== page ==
Proposal A to change the All-Ireland football championship was hopeless. So hopeless that it is hard to avoid the suspicion it was included only to encourage delegates to go for Proposal B.
s it turns out, the second option was well off the 60 per cent of votes needed, which is for the better. There is no justification for the destruction of the provincial championships, particularly in Ulster and Connacht.
More than that, there is absolutely no need to destroy them. Proposal B was rejected because although they were nominally retained, in truth it relegated them to the McKenna Cup and the FBD League.
In Ulster, our foremost desire is to be Ulster champions. In Connacht, Roscommon, Mayo and Galway can win it in any given year. With the second option, the provincial championships would have been demoted to a stand-alone tournament to start the season, with no incentive for winning.
This is mystifying, since the Seán Kelly/Jim McGuinness proposal contained a simple formula to do all the things that Proposal B sought to achieve (the league being the primary source for Sam Maguire seeding) while guaranteeing that vibrant provincial championships would continue (at least in Ulster and Connacht) by giving the winners automatic seeding in the top 16. So, in 2020, Cavan would have been included. In 2019, Roscommon.
I do not understand why the Kelly/McGuinness plan was not on the agenda. Had it been, it would most certainly have been passed.
The reason Proposal B failed, was because it effectively removed the provincial championships. Why on earth would the provincial delegates, the Ulster counties or Connacht counties vote for it? Also, as a rule of thumb, if the GPA is in favour of something, it should be rejected, as they are an elitist Dublin-centric organisation with zero interest in the ideals of the GAA.
The GAA needed to be radical, and this was the time to do it. Everyone accepts that the current system is wholly dysfunctional, with several vast humiliations in the most recent championship leaving all of us feeling queazy.
We are unique. Because of our club and county allegiances and our amateur status, we cannot create an equal championship. The only way to do this would be to redraw the county boundaries or to create super teams in each province where the best players from each county would be chosen for All-Star teams.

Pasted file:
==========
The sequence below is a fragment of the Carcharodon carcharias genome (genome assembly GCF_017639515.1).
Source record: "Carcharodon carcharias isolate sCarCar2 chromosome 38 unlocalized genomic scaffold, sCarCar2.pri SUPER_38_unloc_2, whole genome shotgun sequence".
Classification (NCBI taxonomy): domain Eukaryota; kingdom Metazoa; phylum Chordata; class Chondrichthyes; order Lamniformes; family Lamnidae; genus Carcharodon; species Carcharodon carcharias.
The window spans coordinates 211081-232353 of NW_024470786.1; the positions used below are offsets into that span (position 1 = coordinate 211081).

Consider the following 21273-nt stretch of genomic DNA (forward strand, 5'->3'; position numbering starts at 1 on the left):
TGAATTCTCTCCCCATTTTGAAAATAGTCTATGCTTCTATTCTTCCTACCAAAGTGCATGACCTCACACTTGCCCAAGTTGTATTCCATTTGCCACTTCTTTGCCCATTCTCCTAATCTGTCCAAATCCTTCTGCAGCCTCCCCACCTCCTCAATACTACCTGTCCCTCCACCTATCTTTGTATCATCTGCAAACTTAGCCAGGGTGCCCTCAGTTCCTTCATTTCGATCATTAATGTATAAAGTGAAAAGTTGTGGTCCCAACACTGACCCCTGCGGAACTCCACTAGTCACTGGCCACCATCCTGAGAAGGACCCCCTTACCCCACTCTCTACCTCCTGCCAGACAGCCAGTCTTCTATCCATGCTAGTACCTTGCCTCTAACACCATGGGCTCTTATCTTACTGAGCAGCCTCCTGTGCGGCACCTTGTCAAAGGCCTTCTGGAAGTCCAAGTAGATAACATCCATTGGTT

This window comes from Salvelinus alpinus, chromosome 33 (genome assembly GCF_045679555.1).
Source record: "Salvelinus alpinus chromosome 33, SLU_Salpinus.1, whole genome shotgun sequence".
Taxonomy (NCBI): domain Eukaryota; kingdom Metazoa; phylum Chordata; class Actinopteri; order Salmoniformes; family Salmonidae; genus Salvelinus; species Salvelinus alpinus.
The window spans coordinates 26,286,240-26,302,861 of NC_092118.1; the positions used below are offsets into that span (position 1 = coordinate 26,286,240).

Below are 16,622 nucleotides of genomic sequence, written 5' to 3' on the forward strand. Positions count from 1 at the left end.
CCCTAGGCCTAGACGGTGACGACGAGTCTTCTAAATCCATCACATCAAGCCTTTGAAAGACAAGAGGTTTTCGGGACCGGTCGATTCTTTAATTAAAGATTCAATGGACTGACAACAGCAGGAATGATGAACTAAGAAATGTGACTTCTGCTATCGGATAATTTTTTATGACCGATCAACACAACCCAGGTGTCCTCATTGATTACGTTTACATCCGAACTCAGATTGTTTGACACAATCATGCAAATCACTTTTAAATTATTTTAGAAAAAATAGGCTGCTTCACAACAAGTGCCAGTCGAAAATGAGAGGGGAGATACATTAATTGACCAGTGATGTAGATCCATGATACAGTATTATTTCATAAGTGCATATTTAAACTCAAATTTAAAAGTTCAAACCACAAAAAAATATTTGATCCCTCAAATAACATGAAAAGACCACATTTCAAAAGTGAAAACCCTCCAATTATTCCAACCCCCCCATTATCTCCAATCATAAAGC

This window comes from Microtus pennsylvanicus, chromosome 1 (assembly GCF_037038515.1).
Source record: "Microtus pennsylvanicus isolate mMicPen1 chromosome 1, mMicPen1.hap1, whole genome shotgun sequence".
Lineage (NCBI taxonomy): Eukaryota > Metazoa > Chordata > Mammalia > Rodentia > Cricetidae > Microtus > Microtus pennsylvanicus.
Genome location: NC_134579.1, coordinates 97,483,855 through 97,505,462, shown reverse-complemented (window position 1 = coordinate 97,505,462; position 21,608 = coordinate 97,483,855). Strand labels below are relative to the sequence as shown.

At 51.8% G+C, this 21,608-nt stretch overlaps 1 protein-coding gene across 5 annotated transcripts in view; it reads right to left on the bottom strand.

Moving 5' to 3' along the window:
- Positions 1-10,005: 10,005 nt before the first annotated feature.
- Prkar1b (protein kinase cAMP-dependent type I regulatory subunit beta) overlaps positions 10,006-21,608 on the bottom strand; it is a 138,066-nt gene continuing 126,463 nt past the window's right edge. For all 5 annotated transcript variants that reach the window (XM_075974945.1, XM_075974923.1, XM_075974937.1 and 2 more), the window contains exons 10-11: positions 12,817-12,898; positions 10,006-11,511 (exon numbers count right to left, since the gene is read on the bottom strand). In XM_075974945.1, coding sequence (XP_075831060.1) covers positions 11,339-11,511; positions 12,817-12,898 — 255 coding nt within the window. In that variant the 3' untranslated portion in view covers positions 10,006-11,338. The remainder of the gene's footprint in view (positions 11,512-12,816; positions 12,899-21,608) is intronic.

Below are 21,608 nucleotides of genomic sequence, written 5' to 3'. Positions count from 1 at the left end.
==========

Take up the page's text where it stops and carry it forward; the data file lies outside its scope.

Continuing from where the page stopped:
Since this is not possible in our culture, we must concentrate on a core principle of respect for every county, allowing their players and communities to feel that they are a valuable and cherished part of the football championship. The Kelly plan achieves this, since it affords every county its proper respect.
It links the league, provincial championships, and All-Ireland series, incentivises every game, and establishes a serious second tier All-Ireland. The crucial thing is that there must be guarantees written into the proposal that the second tier will be afforded exactly the same respect as the Sam Maguire.
From the semi-final stage onwards, the Tier 1 and Tier 2 games would be played at Croke Park on the same day, one after the other. The finals would both be played on All-Ireland finals day, one at 2pm, the other at 4pm. The finalists in both tiers would be treated exactly the same, with the same ticket allocations, the same perks, the same team holidays afterwards. The prize of an All-Ireland final in front of 82,000 people, on live telly, for the Tier 2 finalists is enough to set any young man’s pulse racing.
I would also have an All-Star team for each tier, both chosen at the same glitzy gala, both teams travelling abroad for the annual exhibition games and boozy holiday. We need to stop treating the smaller counties as second class citizens, mere cannon fodder for the Dubs and Kerry and Mayo.
The GAA should now focus on the Kelly plan, using it as the basic template and making tweaks that could improve it. The options put forward to Congress yesterday were in turn useless and not bad. We can do a lot better than not bad. The Kelly plan is a lot better. Nothing radical happens in the GAA until it is voted down at least once. After yesterday, we know exactly what needs to be done. After 130 years, we can wait another year or two to do it right.
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